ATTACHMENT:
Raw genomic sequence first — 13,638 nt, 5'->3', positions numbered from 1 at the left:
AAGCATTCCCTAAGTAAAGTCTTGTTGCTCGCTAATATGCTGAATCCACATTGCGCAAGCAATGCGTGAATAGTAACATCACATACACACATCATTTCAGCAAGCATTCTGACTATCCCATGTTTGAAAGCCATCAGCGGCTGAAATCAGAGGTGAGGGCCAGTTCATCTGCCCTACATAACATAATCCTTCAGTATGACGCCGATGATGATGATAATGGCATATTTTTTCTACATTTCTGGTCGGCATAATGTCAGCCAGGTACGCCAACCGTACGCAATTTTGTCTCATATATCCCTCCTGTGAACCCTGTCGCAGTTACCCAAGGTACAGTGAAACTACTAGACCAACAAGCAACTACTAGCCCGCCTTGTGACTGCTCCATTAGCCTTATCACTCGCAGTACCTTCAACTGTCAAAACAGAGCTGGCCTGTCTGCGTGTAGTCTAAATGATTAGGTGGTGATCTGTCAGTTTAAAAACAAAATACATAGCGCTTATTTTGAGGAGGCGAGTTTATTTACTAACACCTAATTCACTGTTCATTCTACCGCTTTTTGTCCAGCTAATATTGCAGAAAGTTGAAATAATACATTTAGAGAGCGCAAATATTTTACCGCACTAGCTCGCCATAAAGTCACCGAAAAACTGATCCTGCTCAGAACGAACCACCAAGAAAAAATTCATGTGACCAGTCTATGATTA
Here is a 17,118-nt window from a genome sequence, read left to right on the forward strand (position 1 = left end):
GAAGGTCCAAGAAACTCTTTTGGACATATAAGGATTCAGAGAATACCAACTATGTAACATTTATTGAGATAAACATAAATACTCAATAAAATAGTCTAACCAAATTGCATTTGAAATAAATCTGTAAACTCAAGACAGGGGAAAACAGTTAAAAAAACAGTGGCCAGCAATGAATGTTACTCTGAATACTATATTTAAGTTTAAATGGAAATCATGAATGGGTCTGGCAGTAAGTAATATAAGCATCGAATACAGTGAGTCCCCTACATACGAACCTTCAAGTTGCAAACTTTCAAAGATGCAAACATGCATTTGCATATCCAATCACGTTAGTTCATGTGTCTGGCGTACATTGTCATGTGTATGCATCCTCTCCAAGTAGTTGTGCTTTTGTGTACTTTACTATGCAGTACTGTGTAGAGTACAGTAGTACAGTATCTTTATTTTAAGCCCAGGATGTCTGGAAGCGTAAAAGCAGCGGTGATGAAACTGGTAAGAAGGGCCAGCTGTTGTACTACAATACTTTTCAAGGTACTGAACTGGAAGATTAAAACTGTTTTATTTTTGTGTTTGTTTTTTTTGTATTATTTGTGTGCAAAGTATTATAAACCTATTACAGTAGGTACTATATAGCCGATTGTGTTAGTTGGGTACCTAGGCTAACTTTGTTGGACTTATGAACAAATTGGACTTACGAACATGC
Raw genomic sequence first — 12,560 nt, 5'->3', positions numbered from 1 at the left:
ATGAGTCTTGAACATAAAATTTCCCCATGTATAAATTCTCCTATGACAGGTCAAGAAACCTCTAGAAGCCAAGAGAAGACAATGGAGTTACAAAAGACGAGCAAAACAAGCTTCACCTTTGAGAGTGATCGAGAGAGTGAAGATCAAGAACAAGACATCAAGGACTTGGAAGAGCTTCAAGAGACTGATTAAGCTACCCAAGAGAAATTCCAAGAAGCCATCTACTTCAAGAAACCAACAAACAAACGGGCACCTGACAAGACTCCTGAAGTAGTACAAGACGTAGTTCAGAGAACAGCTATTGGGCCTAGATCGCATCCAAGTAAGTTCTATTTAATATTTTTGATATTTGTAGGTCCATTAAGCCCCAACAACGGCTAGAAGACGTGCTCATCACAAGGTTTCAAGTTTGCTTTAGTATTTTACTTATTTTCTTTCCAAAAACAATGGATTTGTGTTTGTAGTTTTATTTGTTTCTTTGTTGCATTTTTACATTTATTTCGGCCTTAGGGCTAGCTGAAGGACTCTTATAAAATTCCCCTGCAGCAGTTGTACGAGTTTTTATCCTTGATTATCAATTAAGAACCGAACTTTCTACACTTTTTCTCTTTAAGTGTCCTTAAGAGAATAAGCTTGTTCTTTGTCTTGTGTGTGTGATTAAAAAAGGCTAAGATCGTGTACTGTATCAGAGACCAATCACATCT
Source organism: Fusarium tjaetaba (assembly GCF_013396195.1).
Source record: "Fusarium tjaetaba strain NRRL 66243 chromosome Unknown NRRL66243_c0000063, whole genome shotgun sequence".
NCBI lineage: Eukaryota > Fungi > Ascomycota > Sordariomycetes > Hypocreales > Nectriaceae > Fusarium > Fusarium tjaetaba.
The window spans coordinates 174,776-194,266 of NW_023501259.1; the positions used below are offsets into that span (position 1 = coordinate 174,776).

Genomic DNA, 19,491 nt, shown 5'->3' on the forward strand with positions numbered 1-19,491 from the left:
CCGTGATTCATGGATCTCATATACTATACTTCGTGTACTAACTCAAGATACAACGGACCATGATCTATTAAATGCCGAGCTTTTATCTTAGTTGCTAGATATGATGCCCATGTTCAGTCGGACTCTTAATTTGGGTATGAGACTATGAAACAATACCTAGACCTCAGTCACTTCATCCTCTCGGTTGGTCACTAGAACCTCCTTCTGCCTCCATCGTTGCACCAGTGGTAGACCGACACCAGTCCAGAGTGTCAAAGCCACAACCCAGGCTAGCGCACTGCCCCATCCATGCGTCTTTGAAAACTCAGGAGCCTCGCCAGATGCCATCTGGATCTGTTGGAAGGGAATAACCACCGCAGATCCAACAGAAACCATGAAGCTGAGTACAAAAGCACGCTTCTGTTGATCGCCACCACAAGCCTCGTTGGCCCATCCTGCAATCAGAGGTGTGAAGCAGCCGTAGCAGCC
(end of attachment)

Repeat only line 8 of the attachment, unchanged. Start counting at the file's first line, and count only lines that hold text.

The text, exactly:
Source record: "Fusarium tjaetaba strain NRRL 66243 chromosome Unknown NRRL66243_c0000063, whole genome shotgun sequence".